I have continually waxed and waned on entering digital only photographic competitions over the years and have taken a hiatus on several occasions in the past. In a marketplace that is currently overly saturated with digital photographic competition it feels as though the time is ripe to again take a bit of a backward step from this murky world of subjective digital competition. One thing that has really soured my current feeling on digital competition is the sheer number of photographs and photographers that are getting disqualified for what amounts to outright attempts at cheating. Examples are rampant across just about every online competition in the marketplace. It seems that for many, winning at all costs is acceptable if you can get away with it and I find that seriously disheartening. Photographic competition is supposed to be about pushing yourself, improving your own work, understanding where the bar is set in terms of image quality from colleagues and good friendly competitive spirit. Somehow this spirit has been lost in the race for the podium and the need for the organiser to cash in. Time to take a break from digital competition for while and get back to the print.
One of the most exciting destinations on the planet for both landscape and wildlife photography is Antarctica. The enigmatic white continent is without doubt the premiere and sought after location for Polar Photography on our planet. With its monumental icebergs, towering mountains and glaciers and plethora of wildlife it offers the intrepid photographer a unique and powerful photographic experience.
One of the problems with almost all expeditions to Antarctica is the sheer number of people visiting ships can accomodate. In recent years there have been virtually no sub 100 passenger vessels (and many are now 200+ passengers) traversing the icy polar waters and this remains a major problem for photographers. With strict IATO restrictions across Antarctica, passengers and photographers have been forced to wait their turn for an all too brief period of photography on the continent with no more than 100 souls aloud ashore at any one time. Now, I am extremely excited to announce that my company Wild Nature Photo Travel has fully chartered the completely refitted Polar Pioneer and we will be returning to the Great White Continent in December of 2023 on a dedicated expedition for photographers.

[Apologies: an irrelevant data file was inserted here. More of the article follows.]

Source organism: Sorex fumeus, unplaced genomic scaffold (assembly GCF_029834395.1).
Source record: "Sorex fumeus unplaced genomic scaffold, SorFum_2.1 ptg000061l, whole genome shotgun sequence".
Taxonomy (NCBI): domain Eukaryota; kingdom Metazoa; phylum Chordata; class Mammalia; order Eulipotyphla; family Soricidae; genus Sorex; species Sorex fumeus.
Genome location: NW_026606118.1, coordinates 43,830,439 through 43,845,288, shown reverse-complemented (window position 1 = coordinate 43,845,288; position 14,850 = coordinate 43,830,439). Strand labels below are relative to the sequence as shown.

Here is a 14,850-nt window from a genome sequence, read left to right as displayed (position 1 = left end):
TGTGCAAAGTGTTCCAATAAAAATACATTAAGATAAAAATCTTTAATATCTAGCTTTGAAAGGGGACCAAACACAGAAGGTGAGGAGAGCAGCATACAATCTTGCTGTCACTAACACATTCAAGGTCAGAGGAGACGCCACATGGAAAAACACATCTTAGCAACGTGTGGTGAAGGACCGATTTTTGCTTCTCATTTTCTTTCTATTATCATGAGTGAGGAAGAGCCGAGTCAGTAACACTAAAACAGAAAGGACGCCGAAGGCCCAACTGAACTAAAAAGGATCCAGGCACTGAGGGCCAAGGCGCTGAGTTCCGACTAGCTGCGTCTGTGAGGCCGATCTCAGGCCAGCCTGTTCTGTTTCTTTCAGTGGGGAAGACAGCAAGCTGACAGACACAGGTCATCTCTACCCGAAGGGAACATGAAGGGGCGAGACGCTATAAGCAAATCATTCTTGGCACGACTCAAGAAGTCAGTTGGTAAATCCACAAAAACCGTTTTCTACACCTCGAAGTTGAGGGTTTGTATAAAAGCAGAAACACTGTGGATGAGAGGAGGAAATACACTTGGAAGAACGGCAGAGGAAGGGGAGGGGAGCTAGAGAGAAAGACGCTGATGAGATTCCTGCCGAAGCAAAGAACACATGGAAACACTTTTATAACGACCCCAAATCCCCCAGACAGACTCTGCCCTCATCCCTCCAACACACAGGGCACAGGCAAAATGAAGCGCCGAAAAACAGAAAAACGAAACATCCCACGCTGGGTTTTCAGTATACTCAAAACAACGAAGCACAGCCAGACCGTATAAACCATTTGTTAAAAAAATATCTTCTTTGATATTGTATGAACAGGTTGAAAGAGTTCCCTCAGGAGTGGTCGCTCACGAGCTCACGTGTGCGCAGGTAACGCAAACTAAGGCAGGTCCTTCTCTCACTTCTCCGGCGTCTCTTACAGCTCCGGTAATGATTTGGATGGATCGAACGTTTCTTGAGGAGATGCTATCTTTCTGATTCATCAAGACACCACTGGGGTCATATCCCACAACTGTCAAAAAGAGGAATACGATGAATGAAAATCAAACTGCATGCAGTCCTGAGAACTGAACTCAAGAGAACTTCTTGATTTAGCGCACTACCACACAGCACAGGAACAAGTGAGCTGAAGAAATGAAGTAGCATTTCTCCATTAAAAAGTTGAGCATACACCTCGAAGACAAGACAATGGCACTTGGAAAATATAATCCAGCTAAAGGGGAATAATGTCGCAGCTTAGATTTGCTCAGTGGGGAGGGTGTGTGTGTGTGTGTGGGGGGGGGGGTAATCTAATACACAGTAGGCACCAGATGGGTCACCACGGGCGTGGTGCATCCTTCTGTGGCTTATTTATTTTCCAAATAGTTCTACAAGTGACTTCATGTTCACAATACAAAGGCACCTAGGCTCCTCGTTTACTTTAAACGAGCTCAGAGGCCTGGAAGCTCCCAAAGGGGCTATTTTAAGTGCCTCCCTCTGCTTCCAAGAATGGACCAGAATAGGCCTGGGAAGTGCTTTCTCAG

With a capacity of just 52 photographers we will all be able to all land at the same time and spend hours ashore at each of our landing locations. Our choice time-slot of December 8th – December 21st 2023 is absolutely ideal for both ice and snow; whilst providing us a fantastic opportunity for a potential landing at Deception Island and a subsequent cruise through the spectacular Lemaire Channel – a landscape photographers paradise.
Wether you are a seasoned Antarctic veteran, or a first time traveller, this expedition is sure to offer you unparalleled and unique opportunities not offered anywhere else. You will be one of just 52 photographers on a dedicated expedition designed solely to offer the best possible photographic experiences – A return to the Great White Continent!
For more information, or to register your interest to be amongst the first to be notified when bookings are open please drop me an email to email@example.com